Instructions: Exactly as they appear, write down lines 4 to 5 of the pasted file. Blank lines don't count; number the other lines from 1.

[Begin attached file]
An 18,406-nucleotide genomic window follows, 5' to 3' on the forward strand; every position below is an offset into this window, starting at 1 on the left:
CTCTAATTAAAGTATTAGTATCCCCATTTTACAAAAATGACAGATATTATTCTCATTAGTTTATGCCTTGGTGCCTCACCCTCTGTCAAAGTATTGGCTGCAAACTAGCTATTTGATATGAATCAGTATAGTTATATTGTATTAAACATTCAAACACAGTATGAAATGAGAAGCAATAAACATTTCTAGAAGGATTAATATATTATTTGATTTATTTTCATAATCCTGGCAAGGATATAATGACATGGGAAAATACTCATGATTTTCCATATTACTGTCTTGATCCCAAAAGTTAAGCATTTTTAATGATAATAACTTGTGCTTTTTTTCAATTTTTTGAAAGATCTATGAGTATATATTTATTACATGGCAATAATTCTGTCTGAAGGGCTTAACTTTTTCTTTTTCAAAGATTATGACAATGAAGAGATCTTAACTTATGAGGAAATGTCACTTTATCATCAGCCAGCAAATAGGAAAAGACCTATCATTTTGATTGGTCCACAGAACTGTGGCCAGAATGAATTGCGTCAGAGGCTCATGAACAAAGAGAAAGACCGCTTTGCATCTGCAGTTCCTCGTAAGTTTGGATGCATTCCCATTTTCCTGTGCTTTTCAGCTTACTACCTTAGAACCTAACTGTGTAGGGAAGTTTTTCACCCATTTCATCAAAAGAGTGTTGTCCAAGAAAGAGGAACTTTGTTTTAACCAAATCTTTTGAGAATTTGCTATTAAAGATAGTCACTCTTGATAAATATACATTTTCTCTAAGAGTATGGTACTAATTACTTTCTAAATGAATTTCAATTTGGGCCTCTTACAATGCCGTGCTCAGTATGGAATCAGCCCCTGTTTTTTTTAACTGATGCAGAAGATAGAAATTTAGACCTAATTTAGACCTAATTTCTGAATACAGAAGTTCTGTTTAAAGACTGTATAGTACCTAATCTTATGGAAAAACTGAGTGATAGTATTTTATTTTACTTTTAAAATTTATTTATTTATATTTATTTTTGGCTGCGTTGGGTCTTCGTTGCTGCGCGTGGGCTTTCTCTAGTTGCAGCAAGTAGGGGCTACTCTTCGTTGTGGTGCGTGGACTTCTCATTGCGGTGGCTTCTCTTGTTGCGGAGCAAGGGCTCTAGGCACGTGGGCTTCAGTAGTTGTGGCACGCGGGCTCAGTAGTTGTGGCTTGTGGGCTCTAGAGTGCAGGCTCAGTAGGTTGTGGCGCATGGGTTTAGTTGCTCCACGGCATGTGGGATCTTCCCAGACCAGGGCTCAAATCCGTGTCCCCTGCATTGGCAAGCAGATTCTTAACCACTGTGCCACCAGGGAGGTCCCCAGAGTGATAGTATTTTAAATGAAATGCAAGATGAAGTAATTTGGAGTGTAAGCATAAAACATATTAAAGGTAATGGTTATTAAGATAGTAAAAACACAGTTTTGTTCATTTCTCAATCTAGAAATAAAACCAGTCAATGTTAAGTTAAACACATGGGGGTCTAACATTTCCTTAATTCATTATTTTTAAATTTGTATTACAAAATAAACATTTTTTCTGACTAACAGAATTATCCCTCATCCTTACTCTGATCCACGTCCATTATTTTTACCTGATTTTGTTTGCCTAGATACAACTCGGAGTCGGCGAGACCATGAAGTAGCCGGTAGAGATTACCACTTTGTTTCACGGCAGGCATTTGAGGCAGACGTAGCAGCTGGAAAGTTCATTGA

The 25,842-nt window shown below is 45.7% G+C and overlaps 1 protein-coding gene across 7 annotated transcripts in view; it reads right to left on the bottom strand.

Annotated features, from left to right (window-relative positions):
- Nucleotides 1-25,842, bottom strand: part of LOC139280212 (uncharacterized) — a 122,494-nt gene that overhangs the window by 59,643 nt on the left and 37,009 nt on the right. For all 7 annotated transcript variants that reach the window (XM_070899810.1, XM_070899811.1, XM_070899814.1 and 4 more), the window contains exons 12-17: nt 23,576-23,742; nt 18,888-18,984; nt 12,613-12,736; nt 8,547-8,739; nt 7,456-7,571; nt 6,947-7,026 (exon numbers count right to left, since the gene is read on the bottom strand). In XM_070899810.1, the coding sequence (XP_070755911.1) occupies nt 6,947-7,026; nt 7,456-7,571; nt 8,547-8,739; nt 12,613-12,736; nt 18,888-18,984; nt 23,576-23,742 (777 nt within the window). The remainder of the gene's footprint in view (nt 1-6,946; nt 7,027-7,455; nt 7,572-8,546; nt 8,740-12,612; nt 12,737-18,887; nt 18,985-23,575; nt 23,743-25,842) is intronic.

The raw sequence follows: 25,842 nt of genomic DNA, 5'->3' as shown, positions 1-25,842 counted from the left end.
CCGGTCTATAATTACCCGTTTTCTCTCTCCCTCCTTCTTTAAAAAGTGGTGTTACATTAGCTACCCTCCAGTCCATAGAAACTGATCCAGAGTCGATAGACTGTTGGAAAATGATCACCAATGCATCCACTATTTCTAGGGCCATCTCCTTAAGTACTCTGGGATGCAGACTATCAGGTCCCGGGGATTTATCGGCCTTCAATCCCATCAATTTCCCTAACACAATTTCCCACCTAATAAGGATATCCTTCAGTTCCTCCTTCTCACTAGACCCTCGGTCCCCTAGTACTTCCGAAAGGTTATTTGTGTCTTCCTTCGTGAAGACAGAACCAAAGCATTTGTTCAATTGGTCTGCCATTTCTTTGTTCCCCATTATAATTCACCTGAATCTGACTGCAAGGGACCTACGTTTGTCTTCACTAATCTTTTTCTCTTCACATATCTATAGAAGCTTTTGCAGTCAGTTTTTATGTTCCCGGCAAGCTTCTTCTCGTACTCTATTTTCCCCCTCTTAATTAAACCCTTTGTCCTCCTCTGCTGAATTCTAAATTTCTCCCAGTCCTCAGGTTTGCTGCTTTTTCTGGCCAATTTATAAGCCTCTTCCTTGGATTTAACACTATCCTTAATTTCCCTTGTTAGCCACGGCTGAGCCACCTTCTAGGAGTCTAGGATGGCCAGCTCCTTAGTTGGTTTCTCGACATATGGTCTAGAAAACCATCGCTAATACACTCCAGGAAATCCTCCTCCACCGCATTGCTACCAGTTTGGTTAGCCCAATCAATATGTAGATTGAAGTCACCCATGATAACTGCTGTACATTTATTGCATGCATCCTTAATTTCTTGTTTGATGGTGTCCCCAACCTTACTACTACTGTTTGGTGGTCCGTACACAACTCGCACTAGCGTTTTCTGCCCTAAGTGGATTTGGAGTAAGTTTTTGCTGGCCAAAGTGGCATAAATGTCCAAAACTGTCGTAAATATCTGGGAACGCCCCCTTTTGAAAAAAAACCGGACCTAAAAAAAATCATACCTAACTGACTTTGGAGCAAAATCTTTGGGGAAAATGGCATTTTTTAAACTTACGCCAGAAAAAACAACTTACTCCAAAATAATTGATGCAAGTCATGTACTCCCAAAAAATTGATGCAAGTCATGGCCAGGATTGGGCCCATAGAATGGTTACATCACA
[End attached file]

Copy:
Annotated features, from left to right (window-relative positions):
- Nucleotides 1-25,842, bottom strand: part of LOC139280212 (uncharacterized) — a 122,494-nt gene that overhangs the window by 59,643 nt on the left and 37,009 nt on the right. For all 7 annotated transcript variants that reach the window (XM_070899810.1, XM_070899811.1, XM_070899814.1 and 4 more), the window contains exons 12-17: nt 23,576-23,742; nt 18,888-18,984; nt 12,613-12,736; nt 8,547-8,739; nt 7,456-7,571; nt 6,947-7,026 (exon numbers count right to left, since the gene is read on the bottom strand). In XM_070899810.1, the coding sequence (XP_070755911.1) occupies nt 6,947-7,026; nt 7,456-7,571; nt 8,547-8,739; nt 12,613-12,736; nt 18,888-18,984; nt 23,576-23,742 (777 nt within the window). The remainder of the gene's footprint in view (nt 1-6,946; nt 7,027-7,455; nt 7,572-8,546; nt 8,740-12,612; nt 12,737-18,887; nt 18,985-23,575; nt 23,743-25,842) is intronic.